Fermented foods are all the rage in the health world, and for good reason. They contain helpful microorganisms, that when consumed take up residence in our digestive tract (aka gut) and help us lead healthier lives. Stinky tofu is prepared by soaking tofu in special probiotic rich brine for two weeks. Then it’s usually fried and eaten with a spicy sauce.
Probiotics are the good bacteria and yeasts that ferment the foods we love, to create even tastier and healthier delights. For example, fermentation gives Sriracha sauce and Tabasco their unique flavor. Milk can be fermented to create a great variety of foods, including yogurt, Yakult, and kefir. Soybeans can be made into miso, natto, or tempeh. Kombucha is a sweet fermented tea that is currently very popular in North America. In China, suan cai is a well-known fermented food. It can be thought of as the Asian version of sauerkraut, as they are both made from fermented cabbage.
Probiotics have not only taken the health world by storm but the medical community as well. There are many studies documenting the amazing ways that probiotics influence our health. These tiny organisms help break down food, produce vitamins, boost our immunity, affect our cardiovascular system, and even communicate with our brain, possibly influencing anxiety and mood. Fun fact: Our body is composed of approximately 60 trillion cells. Half those cells are of human origin and the other half are bacterial, this means bacteria are an integral part of the human body!
Going back to our beloved stinky tofu, scientists have discovered new species of probiotics in the brine. Some of these bacteria have the ability to produce a soy-based compound called equol. For some people this process happens in the digestive tract; bacteria in the gut convert soy isoflavones into equol. But not everyone has the ability to do this. Equol has been found to benefit menopausal women by staving off hot flashes and helping improve bone density. In the past, there were no known food sources of equol, but now we know that stinky tofu contains it. In animal studies, equol has specific benefits to cardiovascular function, but more human studies are needed to confirm this effect. Though stinky tofu is made using probiotics, high cooking temperatures destroy the helpful bacteria they contain. Foods with live probiotics are usually kept refrigerated.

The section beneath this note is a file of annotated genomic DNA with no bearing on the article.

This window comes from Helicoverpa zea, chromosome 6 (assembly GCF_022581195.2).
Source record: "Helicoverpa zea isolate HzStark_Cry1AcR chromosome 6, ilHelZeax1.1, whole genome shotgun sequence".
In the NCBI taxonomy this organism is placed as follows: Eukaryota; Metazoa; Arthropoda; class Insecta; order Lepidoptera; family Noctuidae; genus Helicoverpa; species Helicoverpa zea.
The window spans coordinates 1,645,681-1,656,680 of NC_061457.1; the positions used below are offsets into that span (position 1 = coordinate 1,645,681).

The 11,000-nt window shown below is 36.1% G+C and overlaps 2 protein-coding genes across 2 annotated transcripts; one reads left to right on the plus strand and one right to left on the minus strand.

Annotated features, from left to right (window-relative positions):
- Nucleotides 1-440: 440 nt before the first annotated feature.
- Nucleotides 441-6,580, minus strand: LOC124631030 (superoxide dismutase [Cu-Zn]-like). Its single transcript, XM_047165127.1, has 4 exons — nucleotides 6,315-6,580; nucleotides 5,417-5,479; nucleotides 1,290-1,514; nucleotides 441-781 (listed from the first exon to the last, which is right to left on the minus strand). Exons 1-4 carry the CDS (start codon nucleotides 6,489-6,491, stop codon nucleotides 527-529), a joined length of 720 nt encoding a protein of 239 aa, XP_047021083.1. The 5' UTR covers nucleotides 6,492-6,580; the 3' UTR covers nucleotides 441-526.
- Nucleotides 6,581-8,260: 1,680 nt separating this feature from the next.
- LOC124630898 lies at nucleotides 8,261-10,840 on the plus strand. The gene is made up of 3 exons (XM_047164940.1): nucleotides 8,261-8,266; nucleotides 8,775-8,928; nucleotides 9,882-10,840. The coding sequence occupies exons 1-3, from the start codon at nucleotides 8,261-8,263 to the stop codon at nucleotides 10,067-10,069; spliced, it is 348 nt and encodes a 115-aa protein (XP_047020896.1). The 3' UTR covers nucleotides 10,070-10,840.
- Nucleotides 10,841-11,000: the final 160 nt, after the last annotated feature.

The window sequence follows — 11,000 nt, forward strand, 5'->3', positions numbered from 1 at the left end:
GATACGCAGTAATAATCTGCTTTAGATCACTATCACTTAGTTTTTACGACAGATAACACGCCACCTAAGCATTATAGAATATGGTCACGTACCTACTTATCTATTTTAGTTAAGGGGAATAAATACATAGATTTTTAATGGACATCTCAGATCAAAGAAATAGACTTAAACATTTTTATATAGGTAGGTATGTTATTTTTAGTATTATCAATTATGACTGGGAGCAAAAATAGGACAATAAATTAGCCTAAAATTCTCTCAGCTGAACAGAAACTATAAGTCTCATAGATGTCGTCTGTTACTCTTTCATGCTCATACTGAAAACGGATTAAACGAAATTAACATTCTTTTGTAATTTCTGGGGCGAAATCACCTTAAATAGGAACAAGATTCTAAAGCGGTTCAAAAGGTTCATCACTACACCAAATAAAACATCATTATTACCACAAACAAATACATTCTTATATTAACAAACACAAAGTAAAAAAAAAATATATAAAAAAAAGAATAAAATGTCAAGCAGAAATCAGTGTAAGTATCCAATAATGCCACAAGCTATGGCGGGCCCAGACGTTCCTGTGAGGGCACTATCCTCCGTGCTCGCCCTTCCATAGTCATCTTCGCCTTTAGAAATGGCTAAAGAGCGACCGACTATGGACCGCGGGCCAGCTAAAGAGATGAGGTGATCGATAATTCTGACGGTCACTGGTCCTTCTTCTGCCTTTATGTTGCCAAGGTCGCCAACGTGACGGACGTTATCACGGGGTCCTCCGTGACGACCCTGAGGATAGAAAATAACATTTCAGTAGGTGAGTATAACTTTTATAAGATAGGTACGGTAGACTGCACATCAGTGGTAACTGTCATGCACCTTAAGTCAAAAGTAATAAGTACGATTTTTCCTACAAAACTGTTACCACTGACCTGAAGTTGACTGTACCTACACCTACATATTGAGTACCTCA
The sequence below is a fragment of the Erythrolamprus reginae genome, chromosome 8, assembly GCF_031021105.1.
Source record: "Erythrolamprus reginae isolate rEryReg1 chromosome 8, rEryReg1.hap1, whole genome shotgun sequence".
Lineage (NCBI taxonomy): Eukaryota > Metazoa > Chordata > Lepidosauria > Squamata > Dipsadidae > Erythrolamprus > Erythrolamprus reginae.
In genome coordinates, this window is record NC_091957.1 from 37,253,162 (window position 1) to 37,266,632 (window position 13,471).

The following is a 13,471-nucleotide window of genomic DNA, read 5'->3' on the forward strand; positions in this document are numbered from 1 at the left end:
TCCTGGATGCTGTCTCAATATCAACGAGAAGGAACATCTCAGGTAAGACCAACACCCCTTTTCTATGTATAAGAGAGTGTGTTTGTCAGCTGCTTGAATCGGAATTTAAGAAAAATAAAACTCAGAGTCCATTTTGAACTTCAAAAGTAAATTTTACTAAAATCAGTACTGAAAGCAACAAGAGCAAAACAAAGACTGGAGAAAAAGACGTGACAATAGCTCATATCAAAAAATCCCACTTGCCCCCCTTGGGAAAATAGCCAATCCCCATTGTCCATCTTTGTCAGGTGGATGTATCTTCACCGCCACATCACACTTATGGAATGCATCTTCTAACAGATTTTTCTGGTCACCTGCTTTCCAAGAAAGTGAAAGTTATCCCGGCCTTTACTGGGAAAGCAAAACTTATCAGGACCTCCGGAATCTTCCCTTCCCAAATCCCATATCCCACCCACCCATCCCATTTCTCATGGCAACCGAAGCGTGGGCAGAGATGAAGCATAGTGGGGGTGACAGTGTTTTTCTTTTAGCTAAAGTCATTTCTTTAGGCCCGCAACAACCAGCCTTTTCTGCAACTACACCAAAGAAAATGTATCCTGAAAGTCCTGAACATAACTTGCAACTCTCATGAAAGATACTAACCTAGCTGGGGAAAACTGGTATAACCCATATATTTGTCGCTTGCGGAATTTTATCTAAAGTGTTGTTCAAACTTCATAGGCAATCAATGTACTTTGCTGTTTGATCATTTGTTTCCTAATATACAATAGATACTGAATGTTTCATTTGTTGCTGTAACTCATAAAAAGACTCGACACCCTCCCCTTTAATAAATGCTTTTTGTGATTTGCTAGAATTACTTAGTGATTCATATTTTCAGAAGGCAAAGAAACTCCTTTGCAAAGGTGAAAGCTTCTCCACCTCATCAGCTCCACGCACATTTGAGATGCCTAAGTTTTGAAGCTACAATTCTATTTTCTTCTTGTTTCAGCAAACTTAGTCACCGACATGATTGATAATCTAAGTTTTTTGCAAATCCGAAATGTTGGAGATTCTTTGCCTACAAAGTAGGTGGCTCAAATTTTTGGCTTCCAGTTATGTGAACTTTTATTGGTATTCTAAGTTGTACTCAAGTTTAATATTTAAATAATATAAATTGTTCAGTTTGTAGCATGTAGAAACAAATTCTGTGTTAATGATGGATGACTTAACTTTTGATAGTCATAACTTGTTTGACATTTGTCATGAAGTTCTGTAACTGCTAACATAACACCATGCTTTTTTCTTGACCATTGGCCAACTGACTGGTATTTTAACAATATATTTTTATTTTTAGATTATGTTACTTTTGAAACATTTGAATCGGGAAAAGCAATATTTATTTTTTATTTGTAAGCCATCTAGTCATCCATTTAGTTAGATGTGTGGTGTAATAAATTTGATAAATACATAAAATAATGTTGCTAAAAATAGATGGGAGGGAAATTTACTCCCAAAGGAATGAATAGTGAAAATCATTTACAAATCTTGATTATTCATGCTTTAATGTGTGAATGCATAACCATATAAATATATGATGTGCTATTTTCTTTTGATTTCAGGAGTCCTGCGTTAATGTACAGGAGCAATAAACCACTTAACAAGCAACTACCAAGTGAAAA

In general, choudoufu (stinky tofu) has benefits similar to tofu. It’s a high source of a complete, easily digestible vegetable protein. It contains calcium, manganese, iron, phosphorous, selenium, and many other nutrients. It can help decrease cholesterol and lower the risk of heart disease.
In recent years concerns have been raised about the safety of soy-based foods. I will tackle this issue in my next column, but in the meantime feel free to enjoy some stinky tofu. It may smell bad, but it does a body good.
Got a question?
Dr. Melissa Rodriguez is a naturopathic
doctor and mother of two, who works at Beijing United Family Hospital. To find out more, check out her website at www.drmelissarodriguez.com
Photos: Courtesy of Dr. Melissa Rodriguez;
This article appeared on p20 of beijingkids February 2018 issue.